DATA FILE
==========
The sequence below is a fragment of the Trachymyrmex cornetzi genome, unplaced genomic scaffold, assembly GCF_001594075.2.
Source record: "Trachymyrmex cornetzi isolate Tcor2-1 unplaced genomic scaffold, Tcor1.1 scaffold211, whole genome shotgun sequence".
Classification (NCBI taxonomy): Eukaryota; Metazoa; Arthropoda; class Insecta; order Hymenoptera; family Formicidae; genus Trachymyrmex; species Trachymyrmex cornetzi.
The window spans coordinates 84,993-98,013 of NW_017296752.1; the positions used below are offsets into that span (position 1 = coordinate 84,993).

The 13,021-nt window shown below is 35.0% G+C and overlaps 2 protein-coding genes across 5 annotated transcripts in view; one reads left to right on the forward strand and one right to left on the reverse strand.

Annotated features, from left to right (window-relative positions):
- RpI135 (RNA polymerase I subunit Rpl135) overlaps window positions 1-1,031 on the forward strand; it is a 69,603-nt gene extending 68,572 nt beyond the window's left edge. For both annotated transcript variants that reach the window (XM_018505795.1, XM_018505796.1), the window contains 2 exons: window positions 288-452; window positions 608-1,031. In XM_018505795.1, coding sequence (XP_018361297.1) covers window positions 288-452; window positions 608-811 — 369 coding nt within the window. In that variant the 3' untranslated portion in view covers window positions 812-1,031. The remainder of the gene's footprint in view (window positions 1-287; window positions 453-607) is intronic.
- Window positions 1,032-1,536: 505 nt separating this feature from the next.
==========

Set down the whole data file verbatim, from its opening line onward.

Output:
The sequence below is a fragment of the Trachymyrmex cornetzi genome, unplaced genomic scaffold, assembly GCF_001594075.2.
Source record: "Trachymyrmex cornetzi isolate Tcor2-1 unplaced genomic scaffold, Tcor1.1 scaffold211, whole genome shotgun sequence".
Classification (NCBI taxonomy): Eukaryota; Metazoa; Arthropoda; class Insecta; order Hymenoptera; family Formicidae; genus Trachymyrmex; species Trachymyrmex cornetzi.
The window spans coordinates 84,993-98,013 of NW_017296752.1; the positions used below are offsets into that span (position 1 = coordinate 84,993).

The 13,021-nt window shown below is 35.0% G+C and overlaps 2 protein-coding genes across 5 annotated transcripts in view; one reads left to right on the forward strand and one right to left on the reverse strand.

Annotated features, from left to right (window-relative positions):
- RpI135 (RNA polymerase I subunit Rpl135) overlaps window positions 1-1,031 on the forward strand; it is a 69,603-nt gene extending 68,572 nt beyond the window's left edge. For both annotated transcript variants that reach the window (XM_018505795.1, XM_018505796.1), the window contains 2 exons: window positions 288-452; window positions 608-1,031. In XM_018505795.1, coding sequence (XP_018361297.1) covers window positions 288-452; window positions 608-811 — 369 coding nt within the window. In that variant the 3' untranslated portion in view covers window positions 812-1,031. The remainder of the gene's footprint in view (window positions 1-287; window positions 453-607) is intronic.
- Window positions 1,032-1,536: 505 nt separating this feature from the next.